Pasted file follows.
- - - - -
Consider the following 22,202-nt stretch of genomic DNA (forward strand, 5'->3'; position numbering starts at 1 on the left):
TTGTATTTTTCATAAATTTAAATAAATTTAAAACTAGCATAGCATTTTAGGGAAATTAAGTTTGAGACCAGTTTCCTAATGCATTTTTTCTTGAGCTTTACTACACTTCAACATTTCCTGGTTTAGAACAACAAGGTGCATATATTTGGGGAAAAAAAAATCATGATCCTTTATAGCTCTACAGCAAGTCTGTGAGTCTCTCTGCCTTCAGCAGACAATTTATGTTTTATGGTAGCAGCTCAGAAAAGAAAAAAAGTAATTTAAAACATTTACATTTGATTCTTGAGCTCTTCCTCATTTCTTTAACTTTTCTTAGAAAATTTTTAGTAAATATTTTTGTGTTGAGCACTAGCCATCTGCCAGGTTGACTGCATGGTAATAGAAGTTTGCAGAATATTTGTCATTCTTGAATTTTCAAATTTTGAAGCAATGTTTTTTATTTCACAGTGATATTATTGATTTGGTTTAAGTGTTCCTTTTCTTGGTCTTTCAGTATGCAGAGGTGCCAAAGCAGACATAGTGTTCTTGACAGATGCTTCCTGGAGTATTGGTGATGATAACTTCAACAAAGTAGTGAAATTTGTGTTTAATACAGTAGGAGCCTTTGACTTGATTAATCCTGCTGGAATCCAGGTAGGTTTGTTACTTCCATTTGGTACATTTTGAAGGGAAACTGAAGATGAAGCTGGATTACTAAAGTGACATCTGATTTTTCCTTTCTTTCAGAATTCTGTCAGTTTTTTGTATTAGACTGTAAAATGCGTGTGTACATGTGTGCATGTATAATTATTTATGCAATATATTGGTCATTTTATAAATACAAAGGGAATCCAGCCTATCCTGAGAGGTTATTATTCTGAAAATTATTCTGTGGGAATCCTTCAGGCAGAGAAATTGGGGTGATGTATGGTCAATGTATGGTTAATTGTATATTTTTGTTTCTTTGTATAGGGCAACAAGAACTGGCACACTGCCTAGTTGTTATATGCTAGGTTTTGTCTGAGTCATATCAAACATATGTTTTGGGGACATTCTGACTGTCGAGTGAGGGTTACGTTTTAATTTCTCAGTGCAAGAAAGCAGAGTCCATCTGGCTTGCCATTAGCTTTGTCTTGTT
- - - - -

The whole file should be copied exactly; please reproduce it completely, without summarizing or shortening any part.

Consider the following 22,202-nt stretch of genomic DNA (forward strand, 5'->3'; position numbering starts at 1 on the left):
TTGTATTTTTCATAAATTTAAATAAATTTAAAACTAGCATAGCATTTTAGGGAAATTAAGTTTGAGACCAGTTTCCTAATGCATTTTTTCTTGAGCTTTACTACACTTCAACATTTCCTGGTTTAGAACAACAAGGTGCATATATTTGGGGAAAAAAAAATCATGATCCTTTATAGCTCTACAGCAAGTCTGTGAGTCTCTCTGCCTTCAGCAGACAATTTATGTTTTATGGTAGCAGCTCAGAAAAGAAAAAAAGTAATTTAAAACATTTACATTTGATTCTTGAGCTCTTCCTCATTTCTTTAACTTTTCTTAGAAAATTTTTAGTAAATATTTTTGTGTTGAGCACTAGCCATCTGCCAGGTTGACTGCATGGTAATAGAAGTTTGCAGAATATTTGTCATTCTTGAATTTTCAAATTTTGAAGCAATGTTTTTTATTTCACAGTGATATTATTGATTTGGTTTAAGTGTTCCTTTTCTTGGTCTTTCAGTATGCAGAGGTGCCAAAGCAGACATAGTGTTCTTGACAGATGCTTCCTGGAGTATTGGTGATGATAACTTCAACAAAGTAGTGAAATTTGTGTTTAATACAGTAGGAGCCTTTGACTTGATTAATCCTGCTGGAATCCAGGTAGGTTTGTTACTTCCATTTGGTACATTTTGAAGGGAAACTGAAGATGAAGCTGGATTACTAAAGTGACATCTGATTTTTCCTTTCTTTCAGAATTCTGTCAGTTTTTTGTATTAGACTGTAAAATGCGTGTGTACATGTGTGCATGTATAATTATTTATGCAATATATTGGTCATTTTATAAATACAAAGGGAATCCAGCCTATCCTGAGAGGTTATTATTCTGAAAATTATTCTGTGGGAATCCTTCAGGCAGAGAAATTGGGGTGATGTATGGTCAATGTATGGTTAATTGTATATTTTTGTTTCTTTGTATAGGGCAACAAGAACTGGCACACTGCCTAGTTGTTATATGCTAGGTTTTGTCTGAGTCATATCAAACATATGTTTTGGGGACATTCTGACTGTCGAGTGAGGGTTACGTTTTAATTTCTCAGTGCAAGAAAGCAGAGTCCATCTGGCTTGCCATTAGCTTTGTCTTGTT